Quest for hockey success takes trio east

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Dede Cato, right, of with the Dresden Kings, is pursued by a Wallaceburg Laker in Jr. C hockey play. (Photo by Jocelyn McLaughlin)
Dede Cato, right, of with the Dresden Kings, is pursued by a Wallaceburg Laker in Jr. C hockey play. (Photo by Jocelyn McLaughlin)

Young men and women across Canada are chasing their hockey dreams seven days a week, 365 days a year. For some, that dream can be pursued from home; for others, such as a trio of Chatham-Kent Cyclone graduates, they have to leave home to find the open door of opportunity.

Chatham’s Dede Cato and Jake Reed, along with their former Cyclones teammate Kody Gagnon of Belle River, have all signed to play Jr. A hockey hours down the 401 for next season, as Cato and Gagnon will play with the OJHL’s Toronto Patriots, and Reed will suit up for the CCHL’s Carleton Place Canadians.

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While not the OHL, both teams are considered among the best Jr. A programs in Canada, and they annually graduate a half dozen players each to the OHL and NCAA.

For these locals, the decision to move away from home in their last year of high school seemed simple for one reason, an opportunity to chase their dreams.

“Carleton Place is a great organization with tons of notable successes,” said Reed, who played Major Midget ‘AAA’ in Windsor last season. “It’s a proven winning organization and I know I can get lots of exposure to universities and whatnot out there, which is the avenue I want to go.”

“I feel Toronto was the best option for me by how much exposure I will get up there and the level of hockey,” added Cato, a Chatham-Kent Secondary School student who was the Dresden Jr. C Kings rookie of the year last season.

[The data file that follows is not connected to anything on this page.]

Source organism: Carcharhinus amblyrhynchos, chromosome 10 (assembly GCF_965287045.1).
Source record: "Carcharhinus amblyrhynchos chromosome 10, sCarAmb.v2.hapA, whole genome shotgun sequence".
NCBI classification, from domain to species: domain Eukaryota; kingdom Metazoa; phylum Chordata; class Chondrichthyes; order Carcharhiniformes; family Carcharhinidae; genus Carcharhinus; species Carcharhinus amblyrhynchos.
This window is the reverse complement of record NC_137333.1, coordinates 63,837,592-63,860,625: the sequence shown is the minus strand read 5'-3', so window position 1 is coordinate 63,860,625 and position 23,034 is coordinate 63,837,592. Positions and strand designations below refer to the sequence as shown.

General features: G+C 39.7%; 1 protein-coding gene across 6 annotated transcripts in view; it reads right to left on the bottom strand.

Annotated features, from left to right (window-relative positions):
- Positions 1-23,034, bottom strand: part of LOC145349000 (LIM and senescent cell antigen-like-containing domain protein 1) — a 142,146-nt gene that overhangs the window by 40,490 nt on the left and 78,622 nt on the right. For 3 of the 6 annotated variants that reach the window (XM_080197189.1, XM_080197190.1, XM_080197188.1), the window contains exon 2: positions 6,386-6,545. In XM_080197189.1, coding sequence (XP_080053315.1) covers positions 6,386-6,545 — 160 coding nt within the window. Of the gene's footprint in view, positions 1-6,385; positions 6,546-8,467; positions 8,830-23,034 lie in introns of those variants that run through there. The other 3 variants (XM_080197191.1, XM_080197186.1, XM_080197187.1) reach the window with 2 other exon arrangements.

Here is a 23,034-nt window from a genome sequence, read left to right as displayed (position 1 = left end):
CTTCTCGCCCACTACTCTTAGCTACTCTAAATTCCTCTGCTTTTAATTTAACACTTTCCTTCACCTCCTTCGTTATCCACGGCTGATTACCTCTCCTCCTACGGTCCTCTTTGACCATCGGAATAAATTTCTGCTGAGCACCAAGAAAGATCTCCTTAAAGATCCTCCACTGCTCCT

“Toronto was the best option for me because I feel that their recent successful years reflects on their great coaching staff, management, players, and even community,” reasoned Gagnon, a six-foot-two defender who was the Belle River Jr. C Canadiens rookie of the year in 2014.

“A lot of their players have had successful careers who have played there and that also reflects how good the organization is and I cannot wait to be a part of it.”

It seems the distance from home for young players seems to mean little, as long as the opportunity is there.

“It didn’t matter where the team was located,” said Gagnon, the only of the three drafted by an OHL team, as he was a ninth-round pick by the Barrie Colts in 2013. “All that mattered is I chose the team that would best develop me as a player and helps further my career.”

While some of their peers, such as James McEwan, Brendan Johnston, and Trent Fox, will likely find themselves in the OHL this season; this trio is taking a different route. Cato, for instance, has attended multiple OHL mini-camps this year, being invited back to the main camp for each, gained interest from teams across Ontario. For him, rather than playing Junior B at home, moving away is a chance to grow as a hockey player and person.

“I chose Toronto because think it will be a good experience for me to grow both as a hockey player and a man. I am hoping to make a good name of myself for the upcoming season and to keep on improving.”

Reed, who hopes to go the NCAA route, said being welcomed by Carleton Place, made his decision to leave home much easier, as he’ll be billeting in a community near Ottawa, more than 600 kilometres from home.

“When I went to mini-camp they were really nice to me and treated me as part of the team,” said Reed of the Canadians organization. “It was a new opportunity for me and a new experience, and the town was absolutely amazing.”

For Gagnon and Cato, both defenseman known for their offensive abilities, they’ll take an added bit of Chatham-Kent with them to Etobicoke, where the Toronto Patriots play, to help ease their transition; they’ll be going with each other.

“I’m happy that I get to live and play alongside someone I know and have also played with and against,” said Cato of Gagnon. “He’s a great guy and an awesome hockey player.”

“Knowing that Dede is playing with me will make it an easier transition from moving from my hometown to Toronto,” said Gagnon. “I will feel more comfortable that I know he will be taking this new journey with me.”

The challenges of moving away from home to new teams, new schools, and new communities won’t be easy, but with the ultimate goal of the OHL or NCAA, and eventually the NHL still in sight for this trio of local hockey players, nowhere is too far to chase.

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